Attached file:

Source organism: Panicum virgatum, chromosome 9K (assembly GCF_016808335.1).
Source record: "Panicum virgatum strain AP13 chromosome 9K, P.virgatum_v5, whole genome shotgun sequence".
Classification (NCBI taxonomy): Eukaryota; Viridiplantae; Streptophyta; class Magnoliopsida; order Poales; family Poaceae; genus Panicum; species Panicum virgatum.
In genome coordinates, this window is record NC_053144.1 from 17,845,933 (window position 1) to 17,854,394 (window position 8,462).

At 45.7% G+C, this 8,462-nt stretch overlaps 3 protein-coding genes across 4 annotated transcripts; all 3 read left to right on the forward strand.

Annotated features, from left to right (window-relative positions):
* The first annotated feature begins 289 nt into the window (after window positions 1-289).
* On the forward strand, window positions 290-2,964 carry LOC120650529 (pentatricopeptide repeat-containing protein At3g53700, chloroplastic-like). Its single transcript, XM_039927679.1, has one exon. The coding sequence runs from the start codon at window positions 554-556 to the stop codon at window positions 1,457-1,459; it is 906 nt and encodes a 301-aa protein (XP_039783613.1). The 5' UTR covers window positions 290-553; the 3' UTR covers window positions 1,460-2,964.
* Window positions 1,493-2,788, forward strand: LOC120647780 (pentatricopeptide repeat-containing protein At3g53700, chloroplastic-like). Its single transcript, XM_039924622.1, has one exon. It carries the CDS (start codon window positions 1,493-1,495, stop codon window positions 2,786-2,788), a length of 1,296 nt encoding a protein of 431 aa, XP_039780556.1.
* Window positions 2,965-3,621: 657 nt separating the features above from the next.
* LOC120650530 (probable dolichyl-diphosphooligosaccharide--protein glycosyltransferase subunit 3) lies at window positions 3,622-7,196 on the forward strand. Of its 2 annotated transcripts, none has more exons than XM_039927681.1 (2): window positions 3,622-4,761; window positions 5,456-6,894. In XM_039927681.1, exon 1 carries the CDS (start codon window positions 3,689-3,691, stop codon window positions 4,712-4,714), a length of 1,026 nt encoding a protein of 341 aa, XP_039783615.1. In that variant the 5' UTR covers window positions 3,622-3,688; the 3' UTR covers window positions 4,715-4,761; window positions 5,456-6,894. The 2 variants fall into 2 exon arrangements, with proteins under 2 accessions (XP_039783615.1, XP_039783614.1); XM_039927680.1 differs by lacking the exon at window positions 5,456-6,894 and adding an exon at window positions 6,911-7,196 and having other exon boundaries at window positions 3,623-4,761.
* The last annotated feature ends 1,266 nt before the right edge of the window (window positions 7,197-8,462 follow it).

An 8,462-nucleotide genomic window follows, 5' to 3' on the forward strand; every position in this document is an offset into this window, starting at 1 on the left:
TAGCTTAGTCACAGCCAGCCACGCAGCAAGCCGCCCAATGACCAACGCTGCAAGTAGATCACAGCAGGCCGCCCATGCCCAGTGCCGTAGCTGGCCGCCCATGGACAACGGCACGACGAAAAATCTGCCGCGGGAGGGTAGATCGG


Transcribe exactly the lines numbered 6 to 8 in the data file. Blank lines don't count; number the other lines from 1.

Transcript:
Annotated features, from left to right (window-relative positions):
* The first annotated feature begins 289 nt into the window (after window positions 1-289).
* On the forward strand, window positions 290-2,964 carry LOC120650529 (pentatricopeptide repeat-containing protein At3g53700, chloroplastic-like). Its single transcript, XM_039927679.1, has one exon. The coding sequence runs from the start codon at window positions 554-556 to the stop codon at window positions 1,457-1,459; it is 906 nt and encodes a 301-aa protein (XP_039783613.1). The 5' UTR covers window positions 290-553; the 3' UTR covers window positions 1,460-2,964.